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I’ve begun to curate my refrigerator, possibly as a result of being trapped indoors during the Catskills winter. My first “show” consists of a large postcard (7″ x 10″) from the current exhibition at the Sperone Westwater Gallery, on the Bowery in New York. It’s a detail of “Red Gas” by Emil Lukas, which at first seems to be an angular abstract painting in the style of the 1950s — it could be the cover of a jazz album — but when you look closer, is thousands of strands of thread, attached to pins on the edges of the “painting.” (None of this is clear in the postcard, which is being held by a little stuffed animal: a spotted dog with magnetized paws. Nearby is a monkey holding our shopping list, which currently consists of:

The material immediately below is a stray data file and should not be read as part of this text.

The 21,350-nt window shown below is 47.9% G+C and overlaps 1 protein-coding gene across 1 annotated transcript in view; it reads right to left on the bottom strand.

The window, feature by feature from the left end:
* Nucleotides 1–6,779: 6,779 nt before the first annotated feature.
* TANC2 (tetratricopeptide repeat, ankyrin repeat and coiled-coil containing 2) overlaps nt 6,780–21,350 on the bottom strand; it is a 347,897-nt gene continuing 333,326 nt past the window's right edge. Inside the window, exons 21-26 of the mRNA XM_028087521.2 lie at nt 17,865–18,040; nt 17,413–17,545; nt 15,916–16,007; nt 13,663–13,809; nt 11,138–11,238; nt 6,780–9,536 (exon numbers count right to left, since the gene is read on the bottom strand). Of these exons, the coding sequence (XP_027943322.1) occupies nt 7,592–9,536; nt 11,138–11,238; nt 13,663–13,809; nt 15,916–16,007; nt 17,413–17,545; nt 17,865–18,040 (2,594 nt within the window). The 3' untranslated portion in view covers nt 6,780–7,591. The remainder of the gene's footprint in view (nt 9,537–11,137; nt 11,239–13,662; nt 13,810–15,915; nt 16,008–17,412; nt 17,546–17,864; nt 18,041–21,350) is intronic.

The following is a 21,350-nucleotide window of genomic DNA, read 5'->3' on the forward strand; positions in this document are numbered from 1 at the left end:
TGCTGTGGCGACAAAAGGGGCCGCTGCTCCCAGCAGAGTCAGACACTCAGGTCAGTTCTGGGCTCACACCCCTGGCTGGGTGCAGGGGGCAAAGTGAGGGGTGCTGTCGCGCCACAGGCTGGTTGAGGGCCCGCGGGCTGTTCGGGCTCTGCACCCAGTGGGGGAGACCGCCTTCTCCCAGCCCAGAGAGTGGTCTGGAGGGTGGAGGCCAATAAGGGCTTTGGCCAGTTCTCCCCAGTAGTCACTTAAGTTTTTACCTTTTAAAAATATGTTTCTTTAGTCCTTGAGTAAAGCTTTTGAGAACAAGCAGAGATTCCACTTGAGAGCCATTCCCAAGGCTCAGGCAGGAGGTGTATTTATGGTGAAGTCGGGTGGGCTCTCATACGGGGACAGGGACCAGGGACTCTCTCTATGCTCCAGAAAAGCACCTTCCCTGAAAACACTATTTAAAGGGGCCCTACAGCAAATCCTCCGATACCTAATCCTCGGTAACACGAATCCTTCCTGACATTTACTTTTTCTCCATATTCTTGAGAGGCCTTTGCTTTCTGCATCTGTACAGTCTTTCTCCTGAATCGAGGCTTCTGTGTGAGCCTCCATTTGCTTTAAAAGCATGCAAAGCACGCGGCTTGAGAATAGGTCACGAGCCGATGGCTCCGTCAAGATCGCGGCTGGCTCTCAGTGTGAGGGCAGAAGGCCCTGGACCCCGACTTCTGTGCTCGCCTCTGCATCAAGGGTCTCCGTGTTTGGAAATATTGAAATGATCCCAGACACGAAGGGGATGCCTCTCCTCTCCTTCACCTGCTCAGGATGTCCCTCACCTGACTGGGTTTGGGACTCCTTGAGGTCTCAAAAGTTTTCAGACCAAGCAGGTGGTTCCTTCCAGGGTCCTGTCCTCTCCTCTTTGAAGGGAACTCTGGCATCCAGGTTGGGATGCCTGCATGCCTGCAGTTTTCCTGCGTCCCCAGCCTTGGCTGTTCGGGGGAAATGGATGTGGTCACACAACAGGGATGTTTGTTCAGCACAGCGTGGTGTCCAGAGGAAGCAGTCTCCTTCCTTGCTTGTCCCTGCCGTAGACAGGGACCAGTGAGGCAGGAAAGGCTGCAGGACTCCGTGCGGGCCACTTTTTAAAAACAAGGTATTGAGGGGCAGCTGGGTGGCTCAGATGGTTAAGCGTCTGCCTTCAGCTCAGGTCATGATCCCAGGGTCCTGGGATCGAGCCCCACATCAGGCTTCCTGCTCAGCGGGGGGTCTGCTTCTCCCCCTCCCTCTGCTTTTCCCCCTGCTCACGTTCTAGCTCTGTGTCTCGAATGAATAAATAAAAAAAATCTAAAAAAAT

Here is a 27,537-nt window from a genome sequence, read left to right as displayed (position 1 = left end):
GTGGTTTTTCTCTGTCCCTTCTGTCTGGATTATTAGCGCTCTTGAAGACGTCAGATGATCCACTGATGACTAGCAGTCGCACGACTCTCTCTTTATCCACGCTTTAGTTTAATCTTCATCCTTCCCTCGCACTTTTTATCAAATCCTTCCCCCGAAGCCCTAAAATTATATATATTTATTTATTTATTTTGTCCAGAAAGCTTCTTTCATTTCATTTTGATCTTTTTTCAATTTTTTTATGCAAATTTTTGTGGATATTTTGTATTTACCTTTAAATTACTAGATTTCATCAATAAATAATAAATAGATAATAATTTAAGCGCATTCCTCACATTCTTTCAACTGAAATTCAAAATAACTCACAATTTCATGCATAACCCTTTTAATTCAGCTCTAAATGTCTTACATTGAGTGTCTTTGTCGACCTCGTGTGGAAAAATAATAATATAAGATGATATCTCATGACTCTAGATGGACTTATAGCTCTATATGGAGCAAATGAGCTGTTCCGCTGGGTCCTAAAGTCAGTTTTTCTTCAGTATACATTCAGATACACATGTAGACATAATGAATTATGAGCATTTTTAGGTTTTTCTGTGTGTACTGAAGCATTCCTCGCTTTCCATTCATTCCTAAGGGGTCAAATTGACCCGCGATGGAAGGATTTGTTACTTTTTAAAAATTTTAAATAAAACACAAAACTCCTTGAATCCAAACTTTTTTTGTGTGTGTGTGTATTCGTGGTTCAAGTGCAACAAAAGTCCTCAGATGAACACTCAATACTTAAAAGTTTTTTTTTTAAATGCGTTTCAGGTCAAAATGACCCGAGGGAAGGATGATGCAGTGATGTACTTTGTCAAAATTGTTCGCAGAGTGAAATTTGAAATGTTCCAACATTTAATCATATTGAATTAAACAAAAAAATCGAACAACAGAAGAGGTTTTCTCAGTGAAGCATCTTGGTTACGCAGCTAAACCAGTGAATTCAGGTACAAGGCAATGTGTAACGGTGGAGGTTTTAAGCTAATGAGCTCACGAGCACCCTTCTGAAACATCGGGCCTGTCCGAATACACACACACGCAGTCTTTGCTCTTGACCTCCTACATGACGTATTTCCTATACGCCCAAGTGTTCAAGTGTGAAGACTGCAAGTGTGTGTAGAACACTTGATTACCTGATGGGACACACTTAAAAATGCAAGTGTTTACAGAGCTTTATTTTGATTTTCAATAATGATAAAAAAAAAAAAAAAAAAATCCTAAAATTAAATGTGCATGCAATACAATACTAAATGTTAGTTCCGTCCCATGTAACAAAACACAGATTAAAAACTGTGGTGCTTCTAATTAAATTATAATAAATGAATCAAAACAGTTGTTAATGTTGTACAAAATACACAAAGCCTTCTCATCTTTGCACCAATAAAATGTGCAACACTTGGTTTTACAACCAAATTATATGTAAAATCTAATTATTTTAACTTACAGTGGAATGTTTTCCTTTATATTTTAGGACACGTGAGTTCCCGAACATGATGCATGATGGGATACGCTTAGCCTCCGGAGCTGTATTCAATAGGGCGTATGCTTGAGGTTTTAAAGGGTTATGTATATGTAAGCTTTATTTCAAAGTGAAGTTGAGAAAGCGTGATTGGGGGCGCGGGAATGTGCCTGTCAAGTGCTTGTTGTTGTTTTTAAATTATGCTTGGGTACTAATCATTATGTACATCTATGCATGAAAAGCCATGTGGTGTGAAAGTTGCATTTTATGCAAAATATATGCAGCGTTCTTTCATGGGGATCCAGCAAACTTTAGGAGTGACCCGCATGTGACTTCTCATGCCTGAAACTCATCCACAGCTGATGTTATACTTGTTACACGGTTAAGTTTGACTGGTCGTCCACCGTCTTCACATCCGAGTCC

“Ream” means a ream of paper. “Veg.” is short for “vegetables.”) At Sperone Westwater, Lukas’ work was impressive, accomplished, but rather empty. On my refrigerator, the piece is consoling. Maybe it’s the miles of white snow around us, but red thread cradling a bluish sphere seems mystically meaningful. Within each of us is a delicate sphere we must protect.
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